Date: 3rd March 2019 at 10:51pm
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With Rafael Benitez steadying the ship and promising the baying mob of Chelsea fans that he would be leaving at the end of the season, the next managerial appointment would shape the club for potentially the next decade.

Entering their fourth season without a League title, Abramovich called for somebody that had proven before that he can win the Premier League with Chelsea.

Jose Mourinho

That’s right, the return of the special one was announced to take Chelsea into their next chapter.

The squad needed strengthening, however Willian was the only major signing that summer. Chelsea went into the season with a strike force of Fernando Torres, Demba Ba and Samuel Eto.

Chelsea finished 3rd in the league that season, the highlight being Ba’s goal after Steven Gerrard’s slip.

They also managed to reach the semi-final of the Champions League, where they lost out to Atlético Madrid.

The following season, Chelsea acted swiftly and decisively to give Mourinho a side capable of going a step further.

In came Diego Costa, Cesc Fabregas and Felipe Luís and Chelsea won the league at an absolute canter, remaining in first place from matchday 1 through to match day 38.

They also picked up a league cup with a 2-1 victory over rivals Tottenham Hotspur, and you would be forgiven into thinking that another sustained period of Chelsea dominance under Mourinho was beginning.

It it would be, however, Mourinho’s third season which would decide his legacy.

During the opening game against Swansea City, physio Eva Caniero entered the field to tend to an injured Eden Hazard.

Mourinho was apoplectic and the fallout from the row would cast a shadow over the club. From that moment Mourinho had lost the players.

Chelsea went into free fall, and were in 16th place and facing a quite serious battle with potential relegation.

Mourinho was replaced by Guus Hiddink and Chelsea rose to the heady heights of 10th. The following season Chelsea would be without European football, a disaster they could not afford to repeat.

Win percentage: 59%

Games managed: 136

Antonio Conte

Ahead of the 2016 European Championships, Chelsea announced that the Italian National team coach Antonio Conte would become the clubs new manager.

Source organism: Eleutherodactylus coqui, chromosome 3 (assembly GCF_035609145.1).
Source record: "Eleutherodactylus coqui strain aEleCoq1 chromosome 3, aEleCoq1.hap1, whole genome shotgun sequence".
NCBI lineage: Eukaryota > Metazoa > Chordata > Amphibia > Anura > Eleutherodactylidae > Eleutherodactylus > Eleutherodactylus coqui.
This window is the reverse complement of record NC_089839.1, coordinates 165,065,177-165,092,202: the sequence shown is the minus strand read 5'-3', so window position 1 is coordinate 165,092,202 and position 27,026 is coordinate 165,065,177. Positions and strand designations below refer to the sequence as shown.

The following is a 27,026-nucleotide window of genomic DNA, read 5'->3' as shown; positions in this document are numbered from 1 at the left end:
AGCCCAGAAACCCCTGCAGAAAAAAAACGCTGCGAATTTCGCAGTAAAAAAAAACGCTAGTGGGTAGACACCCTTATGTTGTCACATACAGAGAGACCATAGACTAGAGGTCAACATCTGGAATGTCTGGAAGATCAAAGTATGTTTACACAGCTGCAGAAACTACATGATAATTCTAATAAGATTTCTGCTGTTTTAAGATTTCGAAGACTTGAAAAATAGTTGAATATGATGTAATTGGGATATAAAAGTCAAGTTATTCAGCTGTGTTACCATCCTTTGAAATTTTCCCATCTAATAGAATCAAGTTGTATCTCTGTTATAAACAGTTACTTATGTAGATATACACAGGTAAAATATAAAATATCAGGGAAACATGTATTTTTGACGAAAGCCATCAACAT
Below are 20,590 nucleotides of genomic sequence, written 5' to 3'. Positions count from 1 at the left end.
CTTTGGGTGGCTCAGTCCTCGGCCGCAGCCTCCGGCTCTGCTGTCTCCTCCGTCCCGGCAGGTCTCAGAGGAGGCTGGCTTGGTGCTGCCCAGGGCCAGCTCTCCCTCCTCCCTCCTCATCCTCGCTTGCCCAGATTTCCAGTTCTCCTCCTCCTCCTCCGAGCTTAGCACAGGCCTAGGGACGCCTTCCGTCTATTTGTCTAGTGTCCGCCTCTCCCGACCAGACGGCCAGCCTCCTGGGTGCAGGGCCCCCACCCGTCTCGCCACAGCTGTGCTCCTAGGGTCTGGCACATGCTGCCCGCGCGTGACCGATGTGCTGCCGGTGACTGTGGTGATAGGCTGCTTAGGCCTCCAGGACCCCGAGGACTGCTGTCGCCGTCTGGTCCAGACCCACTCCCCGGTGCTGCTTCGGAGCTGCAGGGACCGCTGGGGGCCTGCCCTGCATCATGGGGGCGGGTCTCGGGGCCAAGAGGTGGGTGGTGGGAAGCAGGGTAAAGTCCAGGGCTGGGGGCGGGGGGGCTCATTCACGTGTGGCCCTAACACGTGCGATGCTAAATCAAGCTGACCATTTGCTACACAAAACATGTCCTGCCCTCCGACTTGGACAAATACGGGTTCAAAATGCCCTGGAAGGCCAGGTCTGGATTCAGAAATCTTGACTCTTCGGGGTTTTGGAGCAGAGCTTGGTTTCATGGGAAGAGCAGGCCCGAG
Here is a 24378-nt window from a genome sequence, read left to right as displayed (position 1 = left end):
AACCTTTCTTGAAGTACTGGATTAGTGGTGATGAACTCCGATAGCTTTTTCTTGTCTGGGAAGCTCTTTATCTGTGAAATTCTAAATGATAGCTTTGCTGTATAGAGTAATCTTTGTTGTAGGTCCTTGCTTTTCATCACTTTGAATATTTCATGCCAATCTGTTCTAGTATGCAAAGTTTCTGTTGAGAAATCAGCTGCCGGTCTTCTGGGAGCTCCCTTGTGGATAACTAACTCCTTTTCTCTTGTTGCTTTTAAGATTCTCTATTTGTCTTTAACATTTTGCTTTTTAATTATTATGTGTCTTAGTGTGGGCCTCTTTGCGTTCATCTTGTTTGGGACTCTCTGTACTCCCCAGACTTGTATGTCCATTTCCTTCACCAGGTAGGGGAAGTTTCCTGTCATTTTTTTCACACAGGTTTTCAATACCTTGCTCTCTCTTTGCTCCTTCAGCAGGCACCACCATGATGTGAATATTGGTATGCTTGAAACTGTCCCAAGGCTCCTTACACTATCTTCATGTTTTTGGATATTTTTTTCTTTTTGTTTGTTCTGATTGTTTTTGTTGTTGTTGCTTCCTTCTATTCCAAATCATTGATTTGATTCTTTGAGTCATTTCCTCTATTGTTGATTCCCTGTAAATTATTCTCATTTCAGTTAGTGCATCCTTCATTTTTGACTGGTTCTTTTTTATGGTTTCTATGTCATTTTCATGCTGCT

The passionate displays on the touch line during the competition meant many Chelsea supporters had already fallen for Conte before he had even started.

But Conte’s Chelsea career was almost all over before it had even started. A poor start to the season including big defeats to Liverpool and Arsenal left Conte on the brink of the sack.

Conte changed formation to his preferred 3-5-2 formation. The club went on a 14 game win streak and ended the season with 30 wins, a Premier League record.

Oh and a Premier League title.

Dark clouds however, were already forming. Conte had fallen out with Diego Costa over a failed move to China.

Conte also clashed with the board over transfer targets, and is rumoured to have told the club he was leaving and turned his phone off for a week.

The second season started similar to the first, with Chelsea keeping City company at the top of the table but further clashes over January signings had all but finished Conte’s reign as Chelsea Manager.

He remained until the end of the season, where Chelsea finished in 5th place.

The messy situation continued however, with Conte taking the first two days of pre-season training before being relieved on his duties.

Win percentage: 65%

Games managed: 106

Maurizio Sarri

And now here were are, almost one season into the biggest culture shock in Roman’s reign.

Sarri’s start has been a mixed bag, after a better than expected start, a shocking performance away to Tottenham sparked a mid season collapse.

This followed other poor performances away to Arsenal, Bournemouth and Manchester City, which almost had Sarri out the door.

Chelsea fans remain split on whether Sarri has got what it takes to put Chelsea back in a title race next season.

Improved performances after City in the Carabao Cup and Spurs in the league have probably given Sarri a stay of execution until the summer at least.

But unless Champions League football returns to Stamford Bridge next season, there may be a new name to add to the list.